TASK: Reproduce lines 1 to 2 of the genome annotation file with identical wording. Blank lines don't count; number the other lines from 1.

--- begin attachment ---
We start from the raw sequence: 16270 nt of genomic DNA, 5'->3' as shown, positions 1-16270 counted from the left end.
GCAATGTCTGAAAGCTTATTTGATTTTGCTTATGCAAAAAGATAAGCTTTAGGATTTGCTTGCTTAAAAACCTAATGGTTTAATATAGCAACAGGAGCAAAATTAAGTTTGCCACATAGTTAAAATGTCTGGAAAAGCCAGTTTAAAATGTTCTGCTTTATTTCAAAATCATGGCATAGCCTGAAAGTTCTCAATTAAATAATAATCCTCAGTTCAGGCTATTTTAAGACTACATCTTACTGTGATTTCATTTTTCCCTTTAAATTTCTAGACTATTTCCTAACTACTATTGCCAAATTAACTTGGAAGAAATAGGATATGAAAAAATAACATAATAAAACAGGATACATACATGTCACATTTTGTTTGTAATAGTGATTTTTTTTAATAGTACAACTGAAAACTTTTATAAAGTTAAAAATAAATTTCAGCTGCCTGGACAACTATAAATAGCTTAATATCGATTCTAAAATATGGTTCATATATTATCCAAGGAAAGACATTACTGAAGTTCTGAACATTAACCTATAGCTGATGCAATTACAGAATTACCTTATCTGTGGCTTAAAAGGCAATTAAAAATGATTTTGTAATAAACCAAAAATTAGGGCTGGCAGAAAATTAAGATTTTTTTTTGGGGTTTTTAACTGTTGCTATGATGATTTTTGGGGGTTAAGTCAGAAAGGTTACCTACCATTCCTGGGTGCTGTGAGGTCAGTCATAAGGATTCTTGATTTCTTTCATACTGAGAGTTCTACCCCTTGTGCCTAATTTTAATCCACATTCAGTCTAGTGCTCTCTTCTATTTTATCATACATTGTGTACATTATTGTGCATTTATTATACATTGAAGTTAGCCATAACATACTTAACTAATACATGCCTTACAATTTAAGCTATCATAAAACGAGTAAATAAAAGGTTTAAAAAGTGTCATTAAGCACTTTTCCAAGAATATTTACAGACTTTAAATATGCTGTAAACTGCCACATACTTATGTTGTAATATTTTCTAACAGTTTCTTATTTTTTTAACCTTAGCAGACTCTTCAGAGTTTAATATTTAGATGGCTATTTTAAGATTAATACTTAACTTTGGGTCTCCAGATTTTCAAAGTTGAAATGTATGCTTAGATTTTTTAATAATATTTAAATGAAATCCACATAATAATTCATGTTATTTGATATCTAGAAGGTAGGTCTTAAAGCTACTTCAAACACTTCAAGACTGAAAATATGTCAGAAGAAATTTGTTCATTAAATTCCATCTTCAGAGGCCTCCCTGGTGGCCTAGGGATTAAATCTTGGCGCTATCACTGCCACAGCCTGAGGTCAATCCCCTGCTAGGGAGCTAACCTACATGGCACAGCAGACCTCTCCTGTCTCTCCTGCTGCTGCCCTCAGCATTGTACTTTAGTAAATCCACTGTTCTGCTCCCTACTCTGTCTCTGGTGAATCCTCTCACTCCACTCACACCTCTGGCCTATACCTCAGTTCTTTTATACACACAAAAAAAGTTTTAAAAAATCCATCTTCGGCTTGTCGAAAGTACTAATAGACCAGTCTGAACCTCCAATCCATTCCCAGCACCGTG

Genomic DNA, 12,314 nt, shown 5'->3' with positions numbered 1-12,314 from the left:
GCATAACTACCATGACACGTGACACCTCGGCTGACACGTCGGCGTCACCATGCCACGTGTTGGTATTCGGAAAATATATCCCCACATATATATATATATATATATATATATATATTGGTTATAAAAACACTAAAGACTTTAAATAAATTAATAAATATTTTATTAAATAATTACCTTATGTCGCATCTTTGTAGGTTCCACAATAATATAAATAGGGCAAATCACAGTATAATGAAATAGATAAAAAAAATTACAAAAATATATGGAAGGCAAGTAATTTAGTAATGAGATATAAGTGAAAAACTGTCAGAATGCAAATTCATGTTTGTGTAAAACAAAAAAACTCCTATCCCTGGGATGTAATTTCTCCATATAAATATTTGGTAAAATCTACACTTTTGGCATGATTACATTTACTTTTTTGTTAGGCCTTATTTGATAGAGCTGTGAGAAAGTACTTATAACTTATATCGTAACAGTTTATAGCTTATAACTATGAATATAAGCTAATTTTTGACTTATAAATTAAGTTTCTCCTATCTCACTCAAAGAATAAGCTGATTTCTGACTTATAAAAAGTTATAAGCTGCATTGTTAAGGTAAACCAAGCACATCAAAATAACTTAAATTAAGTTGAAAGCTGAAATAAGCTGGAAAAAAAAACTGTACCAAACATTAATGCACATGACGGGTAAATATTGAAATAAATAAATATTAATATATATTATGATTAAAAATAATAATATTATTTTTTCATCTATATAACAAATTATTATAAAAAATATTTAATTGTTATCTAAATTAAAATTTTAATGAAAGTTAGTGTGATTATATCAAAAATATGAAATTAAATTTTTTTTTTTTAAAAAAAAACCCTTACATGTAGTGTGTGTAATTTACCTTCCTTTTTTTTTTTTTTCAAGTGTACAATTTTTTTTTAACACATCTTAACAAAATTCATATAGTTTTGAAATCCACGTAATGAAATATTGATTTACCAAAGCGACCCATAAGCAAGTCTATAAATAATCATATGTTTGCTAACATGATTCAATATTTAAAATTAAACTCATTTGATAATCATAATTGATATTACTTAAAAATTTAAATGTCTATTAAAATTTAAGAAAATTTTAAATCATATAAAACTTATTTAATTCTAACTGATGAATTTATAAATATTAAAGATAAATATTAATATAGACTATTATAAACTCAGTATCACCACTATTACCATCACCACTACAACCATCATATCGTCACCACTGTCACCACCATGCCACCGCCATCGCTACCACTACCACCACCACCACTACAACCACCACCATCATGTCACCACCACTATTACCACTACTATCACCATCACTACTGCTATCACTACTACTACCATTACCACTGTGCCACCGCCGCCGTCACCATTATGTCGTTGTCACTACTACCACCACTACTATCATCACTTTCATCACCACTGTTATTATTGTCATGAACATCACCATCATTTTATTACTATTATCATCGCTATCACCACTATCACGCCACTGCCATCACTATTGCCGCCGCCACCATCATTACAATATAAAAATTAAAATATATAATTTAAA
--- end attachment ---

We start from the raw sequence: 16270 nt of genomic DNA, 5'->3' as shown, positions 1-16270 counted from the left end.
GCAATGTCTGAAAGCTTATTTGATTTTGCTTATGCAAAAAGATAAGCTTTAGGATTTGCTTGCTTAAAAACCTAATGGTTTAATATAGCAACAGGAGCAAAATTAAGTTTGCCACATAGTTAAAATGTCTGGAAAAGCCAGTTTAAAATGTTCTGCTTTATTTCAAAATCATGGCATAGCCTGAAAGTTCTCAATTAAATAATAATCCTCAGTTCAGGCTATTTTAAGACTACATCTTACTGTGATTTCATTTTTCCCTTTAAATTTCTAGACTATTTCCTAACTACTATTGCCAAATTAACTTGGAAGAAATAGGATATGAAAAAATAACATAATAAAACAGGATACATACATGTCACATTTTGTTTGTAATAGTGATTTTTTTTAATAGTACAACTGAAAACTTTTATAAAGTTAAAAATAAATTTCAGCTGCCTGGACAACTATAAATAGCTTAATATCGATTCTAAAATATGGTTCATATATTATCCAAGGAAAGACATTACTGAAGTTCTGAACATTAACCTATAGCTGATGCAATTACAGAATTACCTTATCTGTGGCTTAAAAGGCAATTAAAAATGATTTTGTAATAAACCAAAAATTAGGGCTGGCAGAAAATTAAGATTTTTTTTTGGGGTTTTTAACTGTTGCTATGATGATTTTTGGGGGTTAAGTCAGAAAGGTTACCTACCATTCCTGGGTGCTGTGAGGTCAGTCATAAGGATTCTTGATTTCTTTCATACTGAGAGTTCTACCCCTTGTGCCTAATTTTAATCCACATTCAGTCTAGTGCTCTCTTCTATTTTATCATACATTGTGTACATTATTGTGCATTTATTATACATTGAAGTTAGCCATAACATACTTAACTAATACATGCCTTACAATTTAAGCTATCATAAAACGAGTAAATAAAAGGTTTAAAAAGTGTCATTAAGCACTTTTCCAAGAATATTTACAGACTTTAAATATGCTGTAAACTGCCACATACTTATGTTGTAATATTTTCTAACAGTTTCTTATTTTTTTAACCTTAGCAGACTCTTCAGAGTTTAATATTTAGATGGCTATTTTAAGATTAATACTTAACTTTGGGTCTCCAGATTTTCAAAGTTGAAATGTATGCTTAGATTTTTTAATAATATTTAAATGAAATCCACATAATAATTCATGTTATTTGATATCTAGAAGGTAGGTCTTAAAGCTACTTCAAACACTTCAAGACTGAAAATATGTCAGAAGAAATTTGTTCATTAAATTCCATCTTCAGAGGCCTCCCTGGTGGCCTAGGGATTAAATCTTGGCGCTATCACTGCCACAGCCTGAGGTCAATCCCCTGCTAGGGAGCTAACCTACATGGCACAGCAGACCTCTCCTGTCTCTCCTGCTGCTGCCCTCAGCATTGTACTTTAGTAAATCCACTGTTCTGCTCCCTACTCTGTCTCTGGTGAATCCTCTCACTCCACTCACACCTCTGGCCTATACCTCAGTTCTTTTATACACACAAAAAAAGTTTTAAAAAATCCATCTTCGGCTTGTCGAAAGTACTAATAGACCAGTCTGAACCTCCAATCCATTCCCAGCACCGTG